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God never requires us to believe without evidence.

God never requires us to believe without evidence.

“But I give no credit to miracles,” says a deist. This may be an act of reason, or it may not. God never requires us to believe without evidence: but where sufficient evidence is given, he is highly and justly displeased at men’s unbelief. Miracles are capable of...

William Adams: For men to act without motives is unnatural

William Adams: For men to act without motives is unnatural

For men to act without motives is as unnatural, as it is for a body to sink without weight—to act against the force of motives is as contrary to nature, as it is for a stone to ascend against the laws of gravity. Hear what this author says himself in another Essay: “We cannot make use of a more convincing argument, than to prove, that the actions ascribed to any person are directly contrary to the course of nature, and that no human motives, in such circumstances, could ever induce him to such a conduct.”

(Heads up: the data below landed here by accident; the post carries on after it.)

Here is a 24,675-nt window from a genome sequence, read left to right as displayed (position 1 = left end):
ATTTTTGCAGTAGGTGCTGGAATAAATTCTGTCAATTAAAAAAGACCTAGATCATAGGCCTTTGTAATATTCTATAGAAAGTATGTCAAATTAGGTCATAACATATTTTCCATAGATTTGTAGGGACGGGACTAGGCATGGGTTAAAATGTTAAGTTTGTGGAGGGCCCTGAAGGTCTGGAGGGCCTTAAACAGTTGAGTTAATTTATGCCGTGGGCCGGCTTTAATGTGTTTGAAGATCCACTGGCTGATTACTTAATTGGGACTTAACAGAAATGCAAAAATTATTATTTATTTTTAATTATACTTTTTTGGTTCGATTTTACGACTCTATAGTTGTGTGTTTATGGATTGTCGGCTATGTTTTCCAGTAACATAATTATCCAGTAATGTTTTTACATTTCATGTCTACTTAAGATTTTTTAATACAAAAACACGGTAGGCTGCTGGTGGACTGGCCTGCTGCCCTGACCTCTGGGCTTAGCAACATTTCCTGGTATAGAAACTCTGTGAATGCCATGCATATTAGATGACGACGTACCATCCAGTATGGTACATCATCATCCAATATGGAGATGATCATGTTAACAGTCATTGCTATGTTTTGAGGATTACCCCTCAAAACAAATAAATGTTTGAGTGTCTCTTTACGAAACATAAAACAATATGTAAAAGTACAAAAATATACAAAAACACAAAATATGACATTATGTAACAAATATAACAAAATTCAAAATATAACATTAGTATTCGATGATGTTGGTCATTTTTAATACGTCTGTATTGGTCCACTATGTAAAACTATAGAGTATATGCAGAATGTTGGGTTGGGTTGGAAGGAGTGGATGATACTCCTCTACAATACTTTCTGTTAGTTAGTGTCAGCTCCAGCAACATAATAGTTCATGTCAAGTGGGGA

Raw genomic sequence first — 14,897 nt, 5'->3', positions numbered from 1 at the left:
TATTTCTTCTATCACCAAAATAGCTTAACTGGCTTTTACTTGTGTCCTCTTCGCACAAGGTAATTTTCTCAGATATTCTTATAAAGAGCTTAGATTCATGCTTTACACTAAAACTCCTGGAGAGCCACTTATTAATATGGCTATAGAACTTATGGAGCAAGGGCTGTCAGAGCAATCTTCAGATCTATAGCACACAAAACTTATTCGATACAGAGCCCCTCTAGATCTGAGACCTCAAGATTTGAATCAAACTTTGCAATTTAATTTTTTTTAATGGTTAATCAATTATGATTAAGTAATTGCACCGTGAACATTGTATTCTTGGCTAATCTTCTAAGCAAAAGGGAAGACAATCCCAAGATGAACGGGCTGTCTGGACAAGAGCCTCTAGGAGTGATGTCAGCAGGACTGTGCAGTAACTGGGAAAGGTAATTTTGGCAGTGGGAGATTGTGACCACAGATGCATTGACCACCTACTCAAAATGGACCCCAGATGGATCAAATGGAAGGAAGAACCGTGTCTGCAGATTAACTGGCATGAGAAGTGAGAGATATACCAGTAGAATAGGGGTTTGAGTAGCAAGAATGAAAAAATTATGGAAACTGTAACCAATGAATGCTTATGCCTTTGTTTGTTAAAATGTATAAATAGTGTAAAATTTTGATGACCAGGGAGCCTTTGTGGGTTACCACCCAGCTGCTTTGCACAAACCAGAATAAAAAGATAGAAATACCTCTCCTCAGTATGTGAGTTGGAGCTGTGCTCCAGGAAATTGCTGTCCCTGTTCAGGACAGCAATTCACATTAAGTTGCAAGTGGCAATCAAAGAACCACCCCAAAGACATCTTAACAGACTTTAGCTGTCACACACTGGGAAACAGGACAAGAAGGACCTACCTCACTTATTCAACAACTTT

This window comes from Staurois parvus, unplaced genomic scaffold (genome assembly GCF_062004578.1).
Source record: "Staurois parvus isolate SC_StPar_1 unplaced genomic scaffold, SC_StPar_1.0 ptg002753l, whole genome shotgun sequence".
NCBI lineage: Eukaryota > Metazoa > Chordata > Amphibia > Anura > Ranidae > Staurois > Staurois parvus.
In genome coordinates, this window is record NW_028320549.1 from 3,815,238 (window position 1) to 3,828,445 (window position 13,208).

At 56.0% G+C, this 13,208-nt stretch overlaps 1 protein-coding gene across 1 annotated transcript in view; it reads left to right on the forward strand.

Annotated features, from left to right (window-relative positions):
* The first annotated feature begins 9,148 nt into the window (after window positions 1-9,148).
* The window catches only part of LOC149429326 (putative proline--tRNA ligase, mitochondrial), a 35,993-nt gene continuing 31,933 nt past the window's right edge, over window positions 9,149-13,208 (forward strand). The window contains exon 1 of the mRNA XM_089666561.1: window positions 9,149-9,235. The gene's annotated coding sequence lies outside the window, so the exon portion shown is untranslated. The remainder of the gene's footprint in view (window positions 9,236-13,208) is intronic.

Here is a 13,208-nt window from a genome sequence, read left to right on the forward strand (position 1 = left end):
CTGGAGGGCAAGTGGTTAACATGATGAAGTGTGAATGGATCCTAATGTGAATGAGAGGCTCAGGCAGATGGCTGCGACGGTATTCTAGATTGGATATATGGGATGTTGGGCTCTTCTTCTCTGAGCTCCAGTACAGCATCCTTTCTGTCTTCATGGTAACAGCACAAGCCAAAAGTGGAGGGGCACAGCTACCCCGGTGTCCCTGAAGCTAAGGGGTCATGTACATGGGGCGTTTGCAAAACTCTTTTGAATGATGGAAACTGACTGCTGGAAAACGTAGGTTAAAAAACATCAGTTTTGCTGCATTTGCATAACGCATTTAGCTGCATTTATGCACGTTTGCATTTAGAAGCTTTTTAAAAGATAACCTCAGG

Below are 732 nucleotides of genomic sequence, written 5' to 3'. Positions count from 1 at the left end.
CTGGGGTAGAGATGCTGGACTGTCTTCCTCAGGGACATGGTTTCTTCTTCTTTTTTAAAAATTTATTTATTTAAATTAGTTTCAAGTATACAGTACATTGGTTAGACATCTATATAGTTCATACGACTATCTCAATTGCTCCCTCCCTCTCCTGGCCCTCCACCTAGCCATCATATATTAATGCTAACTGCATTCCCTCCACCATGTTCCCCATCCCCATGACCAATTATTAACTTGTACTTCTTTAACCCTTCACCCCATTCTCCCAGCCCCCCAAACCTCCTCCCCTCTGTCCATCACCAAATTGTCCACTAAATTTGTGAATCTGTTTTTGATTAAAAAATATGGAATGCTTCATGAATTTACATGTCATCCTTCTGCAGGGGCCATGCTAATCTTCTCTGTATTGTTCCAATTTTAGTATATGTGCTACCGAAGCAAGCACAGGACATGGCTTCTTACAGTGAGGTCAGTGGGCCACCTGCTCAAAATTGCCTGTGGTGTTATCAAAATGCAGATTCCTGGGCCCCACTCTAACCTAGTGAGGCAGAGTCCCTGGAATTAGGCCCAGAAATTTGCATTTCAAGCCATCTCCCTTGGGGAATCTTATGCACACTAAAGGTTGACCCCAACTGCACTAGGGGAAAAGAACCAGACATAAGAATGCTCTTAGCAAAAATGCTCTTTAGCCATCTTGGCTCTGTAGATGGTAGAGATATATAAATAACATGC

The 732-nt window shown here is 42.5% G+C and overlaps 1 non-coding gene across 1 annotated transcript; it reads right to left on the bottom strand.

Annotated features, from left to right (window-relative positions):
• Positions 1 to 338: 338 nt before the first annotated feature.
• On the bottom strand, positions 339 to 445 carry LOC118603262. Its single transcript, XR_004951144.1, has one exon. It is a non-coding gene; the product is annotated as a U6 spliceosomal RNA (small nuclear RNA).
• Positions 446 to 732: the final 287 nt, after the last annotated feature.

Peter Bayne on David Hume

Peter Bayne on David Hume

There is not, to my knowledge, in the whole range of literature an evasion like that in Hume’s Essay on Miracles. I can find no word, no figure of speech, no parallel case, by which adequately to represent its enormity. If we suppose a man of the highest character put...

Richard Whately: Muddy water is apt to be supposed deeper than it is

Richard Whately: Muddy water is apt to be supposed deeper than it is

Muddy water is apt to be supposed deeper than it is, because you cannot see to the bottom; very clear water, on the contrary, will always seem less deep than it is, both from the well-known law of refraction, and also because it is so thoroughly penetrated by the sight.

If Nothing is Forbidden, Then Anything Is Possible

If Nothing is Forbidden, Then Anything Is Possible

On the one hand, the idea that mankind is only a collection of genes which make up the DNA patterns has naturally led to the concept of remaking all of humanity with the use of genetic engineering. On the other hand, it has led to the crime and cruelty that now...

Olinthus Gregory: He will boast of this single objection